I am the lead researcher (principal investigator) of the Muslim Diversity Study, currently working as a postdoctoral research fellow and lecturer in the School of Psychology, Speech and Hearing at the University of Canterbury (Christchurch, New Zealand).

In the multi-city longitudinal Muslim Diversity Study, my team and I concentrate on investigating the effects of religion on social attitudes, values, resilience, flourishing, meaning-making, overall well-being, and experiences of Muslims in New Zealand. In this capacity, I lead a team of 28 research assistants and numerous collaborators, fostering a collaborative and enriching research environment.

During PhD, I  received training in cognitive psychology and neuroscience, with a primary emphasis on memory suppression and utilising brainwave (EEG/ERP) data to examine possession of criminal knowledge. Additionally, my research encompasses contemplative neuroscience, where I aim to explore neural correlates of contemplative practices.

I use experimental (behavioural as well as neuroscientific) and observational research methods.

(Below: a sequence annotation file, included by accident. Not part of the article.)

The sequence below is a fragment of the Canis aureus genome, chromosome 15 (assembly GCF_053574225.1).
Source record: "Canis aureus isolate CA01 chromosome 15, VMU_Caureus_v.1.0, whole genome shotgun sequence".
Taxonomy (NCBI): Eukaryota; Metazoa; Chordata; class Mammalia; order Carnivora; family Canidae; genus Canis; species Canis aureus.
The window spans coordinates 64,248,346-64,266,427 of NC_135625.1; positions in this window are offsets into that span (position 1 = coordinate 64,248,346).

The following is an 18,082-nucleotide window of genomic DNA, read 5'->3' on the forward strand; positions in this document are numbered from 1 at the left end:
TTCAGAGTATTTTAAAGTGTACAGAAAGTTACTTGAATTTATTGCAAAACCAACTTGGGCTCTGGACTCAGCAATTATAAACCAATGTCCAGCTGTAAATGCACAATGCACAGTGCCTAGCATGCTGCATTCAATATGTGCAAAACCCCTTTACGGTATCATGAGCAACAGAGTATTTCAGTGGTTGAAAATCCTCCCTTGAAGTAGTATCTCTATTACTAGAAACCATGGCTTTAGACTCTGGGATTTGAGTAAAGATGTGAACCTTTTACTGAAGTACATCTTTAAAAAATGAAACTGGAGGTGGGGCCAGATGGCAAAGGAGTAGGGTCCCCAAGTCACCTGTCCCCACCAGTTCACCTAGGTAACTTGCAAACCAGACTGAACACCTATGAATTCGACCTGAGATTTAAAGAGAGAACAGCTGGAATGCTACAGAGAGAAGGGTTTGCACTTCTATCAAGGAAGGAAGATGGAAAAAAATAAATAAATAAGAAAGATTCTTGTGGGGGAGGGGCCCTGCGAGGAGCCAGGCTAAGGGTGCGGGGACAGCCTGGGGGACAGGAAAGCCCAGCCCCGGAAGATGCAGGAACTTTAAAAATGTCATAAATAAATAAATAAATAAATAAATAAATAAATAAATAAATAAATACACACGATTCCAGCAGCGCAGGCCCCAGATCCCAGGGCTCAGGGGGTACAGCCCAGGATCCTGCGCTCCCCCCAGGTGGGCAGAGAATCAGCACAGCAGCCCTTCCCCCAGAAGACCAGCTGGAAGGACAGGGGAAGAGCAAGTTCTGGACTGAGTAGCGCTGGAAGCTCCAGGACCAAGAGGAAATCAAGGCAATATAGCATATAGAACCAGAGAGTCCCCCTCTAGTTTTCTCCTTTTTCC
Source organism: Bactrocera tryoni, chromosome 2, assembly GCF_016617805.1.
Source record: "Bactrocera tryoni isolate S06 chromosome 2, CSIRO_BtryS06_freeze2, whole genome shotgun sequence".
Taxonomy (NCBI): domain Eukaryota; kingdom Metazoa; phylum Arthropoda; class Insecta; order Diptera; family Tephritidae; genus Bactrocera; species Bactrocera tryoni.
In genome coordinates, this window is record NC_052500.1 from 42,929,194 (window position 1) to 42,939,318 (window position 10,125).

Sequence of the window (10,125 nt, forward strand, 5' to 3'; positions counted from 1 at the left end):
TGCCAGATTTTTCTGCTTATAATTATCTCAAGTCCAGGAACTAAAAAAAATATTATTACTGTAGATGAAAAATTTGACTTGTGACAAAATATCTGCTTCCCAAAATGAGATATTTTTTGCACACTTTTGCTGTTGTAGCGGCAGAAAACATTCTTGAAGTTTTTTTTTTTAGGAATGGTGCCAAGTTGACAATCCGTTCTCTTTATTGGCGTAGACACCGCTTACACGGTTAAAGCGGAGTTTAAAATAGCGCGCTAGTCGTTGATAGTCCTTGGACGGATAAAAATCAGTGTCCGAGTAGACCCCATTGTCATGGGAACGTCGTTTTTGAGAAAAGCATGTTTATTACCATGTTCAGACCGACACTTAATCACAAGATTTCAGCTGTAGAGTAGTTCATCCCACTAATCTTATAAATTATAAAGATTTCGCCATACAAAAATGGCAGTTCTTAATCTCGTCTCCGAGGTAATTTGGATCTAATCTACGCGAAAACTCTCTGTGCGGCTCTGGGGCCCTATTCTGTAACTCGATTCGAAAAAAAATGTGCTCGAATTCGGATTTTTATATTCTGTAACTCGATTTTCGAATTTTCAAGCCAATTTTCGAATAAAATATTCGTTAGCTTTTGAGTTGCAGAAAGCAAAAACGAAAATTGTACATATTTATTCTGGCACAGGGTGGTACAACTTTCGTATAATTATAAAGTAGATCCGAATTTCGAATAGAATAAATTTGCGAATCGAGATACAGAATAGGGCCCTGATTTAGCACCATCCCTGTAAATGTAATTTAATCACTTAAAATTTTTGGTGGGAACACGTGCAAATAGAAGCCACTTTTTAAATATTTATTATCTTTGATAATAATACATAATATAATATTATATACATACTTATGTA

Fields of Research
  • Human flourishing
  • Psychology of religion
  • Contemplative neuroscience
  • Cognitive psychology: memory suppression
  • Forensic neuroscience
Current Projects
Research Supervision

Since 2021, I have developed a track record of effective leading and supervising research at different levels (PhD, Masters, and Honours).

My experience encompasses teaching statistics, research methods, cognitive psychology, and neuroscience, consistently earning positive feedback each year. I take pride in my ability to embrace constructive criticism and continuously enhance my teaching approach. Currently, I teach the following courses:

I use GitHub with RStudio and Quarto to learn, produce, and share code. Occasionally, I use Matlab and Python too.

Career Goals

My immediate goal is to become a permanent (tenure-track) lecturer in the field of psychology. Psychology and science fascinate me a great deal and my lifelong goal is to conduct good science and contribute to open science.  


School of Psychology, Speech and Hearing

University of Canterbury

20 Kirkwood Avenue, Upper Riccarton Christchurch, 8041 New Zealand


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